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Longboat Key Monday, Apr. 5, 2021 7 months ago

Survey finds high quality of life in Longboat Key

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Nearly 99% of the survey respondents described the quality of life as either “excellent” or “good.”
by: Mark Bergin Staff Writer

It’s no secret why many people choose to live and retire in Longboat Key.

Nearly 99% of the households that completed the town’s second annual citizen survey described the overall quality of life on the island as either “excellent” or “good.” Of them, 69.4% chose “excellent,” which is an increase from 57% in the 2020 survey.

On Monday afternoon, Dr. Stephen Neely of the University of South Florida’s School of Public Affairs delivered a report about the survey’s findings to town commissioners.

“It is the second year in a row that we conducted the survey, and so we believe the baseline for some trend data,” Neely said.

USF’s John Scott Dailey Florida Institute of Government helped design the survey with the town, administered it and analyzed the data. 

In 2021, a total of 1,524 households responded to the survey after the town mailed out 8,320 invitations for a response rate of about 18.32%. Residents had from mid-January to Feb. 3 to complete the online survey.

“This is really excellent growth in the responses,” Neely said. “This stems from a couple of things, I believe, but largely due to the effort of the town leadership to get the message out to communicate with residents, the timeframe of the survey, the availability and how to access and complete the survey.”


In 2020, the town had 597 surveys completed after sending out 8,741 invitations for a response rate of about 6.83%.

“The larger your response rate, obviously, the more confident you can be in the inferences that the data shows you about your population,” Neely said.

Other highlights of the survey included:

  • 94% of the respondents rated the town as either an “excellent” or “good” place to live, visit and retire
  • More than 95% of respondents reported being satisfied with the town’s overall reputation, aesthetic appeal and safety
  • 52% of the respondents reported being either “somewhat” or “very dissatisfied” with traffic and congestion on Longboat Key. However, this was down from 82% in 2020. It’s unclear whether the change is a result of temporary reductions in traffic due to the COVID-19 pandemic.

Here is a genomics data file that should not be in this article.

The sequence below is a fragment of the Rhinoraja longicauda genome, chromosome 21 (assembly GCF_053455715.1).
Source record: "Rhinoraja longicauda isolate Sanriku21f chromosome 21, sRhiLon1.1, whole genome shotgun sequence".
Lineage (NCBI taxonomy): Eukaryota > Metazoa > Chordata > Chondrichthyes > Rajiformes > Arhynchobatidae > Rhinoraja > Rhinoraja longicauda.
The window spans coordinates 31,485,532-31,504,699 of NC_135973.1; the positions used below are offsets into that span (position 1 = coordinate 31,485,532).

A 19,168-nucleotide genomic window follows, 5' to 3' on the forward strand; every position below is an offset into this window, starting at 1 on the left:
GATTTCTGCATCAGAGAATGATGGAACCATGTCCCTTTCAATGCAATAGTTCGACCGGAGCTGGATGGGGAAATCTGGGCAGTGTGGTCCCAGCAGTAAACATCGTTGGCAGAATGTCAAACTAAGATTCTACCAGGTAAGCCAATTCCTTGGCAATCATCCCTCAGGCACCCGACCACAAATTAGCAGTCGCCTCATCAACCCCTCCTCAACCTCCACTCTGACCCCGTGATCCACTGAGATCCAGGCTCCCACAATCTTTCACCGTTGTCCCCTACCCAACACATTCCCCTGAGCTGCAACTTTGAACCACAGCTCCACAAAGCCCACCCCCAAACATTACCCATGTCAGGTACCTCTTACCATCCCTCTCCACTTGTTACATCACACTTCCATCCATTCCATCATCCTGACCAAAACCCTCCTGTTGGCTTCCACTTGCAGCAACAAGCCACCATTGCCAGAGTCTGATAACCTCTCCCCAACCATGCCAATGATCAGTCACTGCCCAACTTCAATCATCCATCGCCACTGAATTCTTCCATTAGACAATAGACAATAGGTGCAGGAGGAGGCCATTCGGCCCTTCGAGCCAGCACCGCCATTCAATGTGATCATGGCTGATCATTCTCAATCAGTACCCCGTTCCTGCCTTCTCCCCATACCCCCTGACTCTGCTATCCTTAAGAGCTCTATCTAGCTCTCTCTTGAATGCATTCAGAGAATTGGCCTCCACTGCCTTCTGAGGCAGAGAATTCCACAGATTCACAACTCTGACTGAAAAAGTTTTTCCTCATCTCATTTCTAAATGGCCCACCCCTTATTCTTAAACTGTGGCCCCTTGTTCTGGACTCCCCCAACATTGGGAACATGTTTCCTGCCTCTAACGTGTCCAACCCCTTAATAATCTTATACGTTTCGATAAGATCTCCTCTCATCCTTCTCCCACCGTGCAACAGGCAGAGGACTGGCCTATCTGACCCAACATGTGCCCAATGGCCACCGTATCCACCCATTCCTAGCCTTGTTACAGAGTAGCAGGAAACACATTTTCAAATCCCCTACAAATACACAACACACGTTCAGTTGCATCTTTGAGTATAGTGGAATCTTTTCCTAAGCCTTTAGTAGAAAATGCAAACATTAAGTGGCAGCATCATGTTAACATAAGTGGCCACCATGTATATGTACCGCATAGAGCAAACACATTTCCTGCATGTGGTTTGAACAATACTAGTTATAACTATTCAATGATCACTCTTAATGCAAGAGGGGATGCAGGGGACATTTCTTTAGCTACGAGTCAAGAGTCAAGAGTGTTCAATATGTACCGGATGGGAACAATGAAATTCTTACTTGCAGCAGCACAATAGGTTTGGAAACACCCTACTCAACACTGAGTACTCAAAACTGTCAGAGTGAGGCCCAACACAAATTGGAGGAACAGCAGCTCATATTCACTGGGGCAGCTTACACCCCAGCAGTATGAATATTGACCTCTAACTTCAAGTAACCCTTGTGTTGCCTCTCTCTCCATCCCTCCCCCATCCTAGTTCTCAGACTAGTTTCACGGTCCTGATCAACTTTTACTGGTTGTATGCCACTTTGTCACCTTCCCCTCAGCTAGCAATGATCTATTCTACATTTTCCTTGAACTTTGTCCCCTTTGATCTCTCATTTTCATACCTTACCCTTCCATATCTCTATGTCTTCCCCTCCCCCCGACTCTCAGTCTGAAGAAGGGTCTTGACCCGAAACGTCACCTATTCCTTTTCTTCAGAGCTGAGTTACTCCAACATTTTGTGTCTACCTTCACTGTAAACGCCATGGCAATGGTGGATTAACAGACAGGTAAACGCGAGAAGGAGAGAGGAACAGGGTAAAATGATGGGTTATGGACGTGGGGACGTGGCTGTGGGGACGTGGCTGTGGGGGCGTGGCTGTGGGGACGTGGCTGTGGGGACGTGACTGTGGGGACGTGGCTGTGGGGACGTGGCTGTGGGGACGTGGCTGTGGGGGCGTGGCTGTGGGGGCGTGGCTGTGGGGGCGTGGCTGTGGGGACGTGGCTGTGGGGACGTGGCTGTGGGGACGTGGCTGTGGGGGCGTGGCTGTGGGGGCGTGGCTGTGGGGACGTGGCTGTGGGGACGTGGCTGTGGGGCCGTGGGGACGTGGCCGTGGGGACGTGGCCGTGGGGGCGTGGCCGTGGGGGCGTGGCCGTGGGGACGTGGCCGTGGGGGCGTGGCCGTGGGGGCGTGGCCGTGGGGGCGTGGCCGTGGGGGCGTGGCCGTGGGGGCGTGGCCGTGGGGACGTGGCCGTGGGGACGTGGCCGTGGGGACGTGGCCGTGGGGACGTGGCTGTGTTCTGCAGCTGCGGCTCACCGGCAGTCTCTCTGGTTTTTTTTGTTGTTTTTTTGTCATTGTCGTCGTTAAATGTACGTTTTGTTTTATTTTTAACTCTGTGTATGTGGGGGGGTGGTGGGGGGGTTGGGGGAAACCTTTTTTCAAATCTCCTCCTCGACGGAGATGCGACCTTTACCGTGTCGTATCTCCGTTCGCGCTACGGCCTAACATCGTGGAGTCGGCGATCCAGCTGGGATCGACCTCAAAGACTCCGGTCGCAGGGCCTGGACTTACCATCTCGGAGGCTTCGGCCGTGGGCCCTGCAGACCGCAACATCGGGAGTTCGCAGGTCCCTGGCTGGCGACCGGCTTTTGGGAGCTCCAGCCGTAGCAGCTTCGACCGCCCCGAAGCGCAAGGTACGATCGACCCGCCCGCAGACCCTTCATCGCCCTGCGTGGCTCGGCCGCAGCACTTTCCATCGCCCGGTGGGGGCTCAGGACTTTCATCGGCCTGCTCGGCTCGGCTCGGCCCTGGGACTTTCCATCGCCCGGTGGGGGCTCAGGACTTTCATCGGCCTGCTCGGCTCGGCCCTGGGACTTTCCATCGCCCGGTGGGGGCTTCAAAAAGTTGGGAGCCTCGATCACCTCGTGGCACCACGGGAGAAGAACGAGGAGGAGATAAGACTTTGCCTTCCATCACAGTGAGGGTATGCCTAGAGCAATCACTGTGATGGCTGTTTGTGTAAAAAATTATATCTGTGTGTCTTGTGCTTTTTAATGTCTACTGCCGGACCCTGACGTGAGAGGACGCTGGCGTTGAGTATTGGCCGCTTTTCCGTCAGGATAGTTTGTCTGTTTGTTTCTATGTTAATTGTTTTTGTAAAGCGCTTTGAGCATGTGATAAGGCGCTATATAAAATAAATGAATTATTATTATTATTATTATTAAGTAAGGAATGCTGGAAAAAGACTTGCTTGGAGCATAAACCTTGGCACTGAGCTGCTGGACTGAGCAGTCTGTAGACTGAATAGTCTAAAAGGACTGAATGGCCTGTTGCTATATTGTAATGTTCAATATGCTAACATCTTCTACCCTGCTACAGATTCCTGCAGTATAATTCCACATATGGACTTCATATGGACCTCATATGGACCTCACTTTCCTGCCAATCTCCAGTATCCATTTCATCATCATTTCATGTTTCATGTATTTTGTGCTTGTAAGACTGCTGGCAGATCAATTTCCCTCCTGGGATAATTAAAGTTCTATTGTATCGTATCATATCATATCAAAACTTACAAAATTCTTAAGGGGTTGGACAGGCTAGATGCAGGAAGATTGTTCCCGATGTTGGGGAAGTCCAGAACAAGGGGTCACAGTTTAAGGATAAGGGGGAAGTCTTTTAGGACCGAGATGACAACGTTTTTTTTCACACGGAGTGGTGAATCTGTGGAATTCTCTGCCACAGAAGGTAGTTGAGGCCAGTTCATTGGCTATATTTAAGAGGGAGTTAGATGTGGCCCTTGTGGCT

The survey’s questions focused on seven general categories: quality of life in town; Gulf of Mexico Drive; town amenities; government services; communication with citizens; future priorities and Town Center amenities.

Longboat Key town leaders have had discussions with FDOT on improvements to pedestrian crosswalks along Gulf of Mexico Drive.

Specifically, 71% of respondents favored improving pedestrian crossings on GMD and 68% of them favored improving GMD’s bike lanes.

“A lot of residents in their responses emphasize the desire to see red instead of yellow lights,” Neely said pedestrian crossings. “The yellow lights really weren’t visible to them when they were driving, and so they didn’t feel as confident when they were crossing with the yellow lights, and so that was an issue that came up frequently.”

The town has had discussions with FDOT on potential crosswalk improvements along GMD.

The survey found 46% of respondents indicated that reducing the speed limit on Gulf of Mexico Drive was either “somewhat” or “very unimportant.” Only 30% indicated that it was important.

“This was probably the most divided issue on this topic,” Neely said.

Neely mentioned some of the changes from the 2021 survey compared to last year’s.

“We also added some questions, some really interesting questions this year about amenities on the Key,” Neely said. “The reason that people leave Longboat Key is the amenities that they leave town for and whether or not they would like to see those amenities available to them in town.” 

Town leaders are still discussing what specifically to build at the Town Center site.

A large percentage of respondents said they would be “somewhat” or “very likely” to attend the following types of events at the Town Center:

  • Farmers markets (94%)
  • Art shows / craft festivals (87%)
  • Outdoor concerts (83%)

Respondents favored a multi-purpose space for live performances such as theater and music (66.1%), as well as additional spaces for art exhibits (46.1%) and active recreation (41.4%), such as exercise, dance and yoga classes.

What specifically a Town Center entails is still something the Town Commission is sorting out.

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Mark Bergin is the Longboat Key Town Hall reporter for the Observer. He has previously worked as a senior digital producer at WTSP, the CBS affiliate in St. Petersburg. Mark is a graduate of the University of Missouri and grew up in the Chicagoland area.

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